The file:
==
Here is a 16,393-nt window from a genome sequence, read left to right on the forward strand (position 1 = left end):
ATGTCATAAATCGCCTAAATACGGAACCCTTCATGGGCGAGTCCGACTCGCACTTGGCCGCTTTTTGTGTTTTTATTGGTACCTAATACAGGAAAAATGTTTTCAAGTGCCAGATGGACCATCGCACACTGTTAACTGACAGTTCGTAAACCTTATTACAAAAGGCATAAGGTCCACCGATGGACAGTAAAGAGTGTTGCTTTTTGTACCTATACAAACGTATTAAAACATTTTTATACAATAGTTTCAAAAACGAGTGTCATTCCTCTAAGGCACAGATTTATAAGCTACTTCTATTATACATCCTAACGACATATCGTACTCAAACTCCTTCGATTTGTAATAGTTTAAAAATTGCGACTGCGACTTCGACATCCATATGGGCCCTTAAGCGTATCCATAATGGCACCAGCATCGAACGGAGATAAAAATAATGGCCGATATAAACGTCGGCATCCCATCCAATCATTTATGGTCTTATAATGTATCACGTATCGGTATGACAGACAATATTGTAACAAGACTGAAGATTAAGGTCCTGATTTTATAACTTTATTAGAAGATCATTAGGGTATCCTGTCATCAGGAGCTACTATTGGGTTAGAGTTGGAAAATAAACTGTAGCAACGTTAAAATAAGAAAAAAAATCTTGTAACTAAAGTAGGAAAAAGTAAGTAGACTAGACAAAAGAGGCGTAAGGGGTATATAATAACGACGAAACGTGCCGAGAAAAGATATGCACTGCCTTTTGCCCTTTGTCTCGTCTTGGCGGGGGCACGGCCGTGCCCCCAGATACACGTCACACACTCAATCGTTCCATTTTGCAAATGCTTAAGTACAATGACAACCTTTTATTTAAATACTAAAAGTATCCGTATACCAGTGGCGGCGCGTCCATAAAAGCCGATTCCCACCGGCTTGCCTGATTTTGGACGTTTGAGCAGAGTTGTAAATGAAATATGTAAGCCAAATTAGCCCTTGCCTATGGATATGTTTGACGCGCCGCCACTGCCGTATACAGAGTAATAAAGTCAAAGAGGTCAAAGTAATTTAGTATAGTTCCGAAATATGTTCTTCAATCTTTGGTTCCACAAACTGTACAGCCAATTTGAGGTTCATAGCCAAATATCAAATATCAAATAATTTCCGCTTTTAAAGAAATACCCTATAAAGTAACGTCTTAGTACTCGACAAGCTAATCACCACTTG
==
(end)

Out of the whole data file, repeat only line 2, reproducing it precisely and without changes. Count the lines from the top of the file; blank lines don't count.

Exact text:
ATGTCATAAATCGCCTAAATACGGAACCCTTCATGGGCGAGTCCGACTCGCACTTGGCCGCTTTTTGTGTTTTTATTGGTACCTAATACAGGAAAAATGTTTTCAAGTGCCAGATGGACCATCGCACACTGTTAACTGACAGTTCGTAAACCTTATTACAAAAGGCATAAGGTCCACCGATGGACAGTAAAGAGTGTTGCTTTTTGTACCTATACAAACGTATTAAAACATTTTTATACAATAGTTTCAAAAACGAGTGTCATTCCTCTAAGGCACAGATTTATAAGCTACTTCTATTATACATCCTAACGACATATCGTACTCAAACTCCTTCGATTTGTAATAGTTTAAAAATTGCGACTGCGACTTCGACATCCATATGGGCCCTTAAGCGTATCCATAATGGCACCAGCATCGAACGGAGATAAAAATAATGGCCGATATAAACGTCGGCATCCCATCCAATCATTTATGGTCTTATAATGTATCACGTATCGGTATGACAGACAATATTGTAACAAGACTGAAGATTAAGGTCCTGATTTTATAACTTTATTAGAAGATCATTAGGGTATCCTGTCATCAGGAGCTACTATTGGGTTAGAGTTGGAAAATAAACTGTAGCAACGTTAAAATAAGAAAAAAAATCTTGTAACTAAAGTAGGAAAAAGTAAGTAGACTAGACAAAAGAGGCGTAAGGGGTATATAATAACGACGAAACGTGCCGAGAAAAGATATGCACTGCCTTTTGCCCTTTGTCTCGTCTTGGCGGGGGCACGGCCGTGCCCCCAGATACACGTCACACACTCAATCGTTCCATTTTGCAAATGCTTAAGTACAATGACAACCTTTTATTTAAATACTAAAAGTATCCGTATACCAGTGGCGGCGCGTCCATAAAAGCCGATTCCCACCGGCTTGCCTGATTTTGGACGTTTGAGCAGAGTTGTAAATGAAATATGTAAGCCAAATTAGCCCTTGCCTATGGATATGTTTGACGCGCCGCCACTGCCGTATACAGAGTAATAAAGTCAAAGAGGTCAAAGTAATTTAGTATAGTTCCGAAATATGTTCTTCAATCTTTGGTTCCACAAACTGTACAGCCAATTTGAGGTTCATAGCCAAATATCAAATATCAAATAATTTCCGCTTTTAAAGAAATACCCTATAAAGTAACGTCTTAGTACTCGACAAGCTAATCACCACTTG